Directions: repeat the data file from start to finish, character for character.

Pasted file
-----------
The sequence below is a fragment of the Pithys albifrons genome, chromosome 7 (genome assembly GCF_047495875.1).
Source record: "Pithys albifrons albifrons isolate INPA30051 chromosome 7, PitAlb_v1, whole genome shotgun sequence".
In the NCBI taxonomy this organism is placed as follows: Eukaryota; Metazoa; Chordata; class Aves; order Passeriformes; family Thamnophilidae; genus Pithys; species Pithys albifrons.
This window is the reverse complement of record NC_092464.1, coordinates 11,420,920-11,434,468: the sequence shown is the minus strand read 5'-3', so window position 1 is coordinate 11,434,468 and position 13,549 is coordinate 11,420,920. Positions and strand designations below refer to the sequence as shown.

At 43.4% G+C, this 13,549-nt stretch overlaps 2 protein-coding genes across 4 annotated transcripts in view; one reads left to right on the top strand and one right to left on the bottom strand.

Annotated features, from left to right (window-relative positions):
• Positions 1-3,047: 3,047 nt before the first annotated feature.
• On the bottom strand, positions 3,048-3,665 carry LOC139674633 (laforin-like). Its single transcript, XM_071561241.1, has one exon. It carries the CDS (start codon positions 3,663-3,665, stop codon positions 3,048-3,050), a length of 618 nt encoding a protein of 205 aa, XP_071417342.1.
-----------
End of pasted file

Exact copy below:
The sequence below is a fragment of the Pithys albifrons genome, chromosome 7 (genome assembly GCF_047495875.1).
Source record: "Pithys albifrons albifrons isolate INPA30051 chromosome 7, PitAlb_v1, whole genome shotgun sequence".
In the NCBI taxonomy this organism is placed as follows: Eukaryota; Metazoa; Chordata; class Aves; order Passeriformes; family Thamnophilidae; genus Pithys; species Pithys albifrons.
This window is the reverse complement of record NC_092464.1, coordinates 11,420,920-11,434,468: the sequence shown is the minus strand read 5'-3', so window position 1 is coordinate 11,434,468 and position 13,549 is coordinate 11,420,920. Positions and strand designations below refer to the sequence as shown.

At 43.4% G+C, this 13,549-nt stretch overlaps 2 protein-coding genes across 4 annotated transcripts in view; one reads left to right on the top strand and one right to left on the bottom strand.

Annotated features, from left to right (window-relative positions):
• Positions 1-3,047: 3,047 nt before the first annotated feature.
• On the bottom strand, positions 3,048-3,665 carry LOC139674633 (laforin-like). Its single transcript, XM_071561241.1, has one exon. It carries the CDS (start codon positions 3,663-3,665, stop codon positions 3,048-3,050), a length of 618 nt encoding a protein of 205 aa, XP_071417342.1.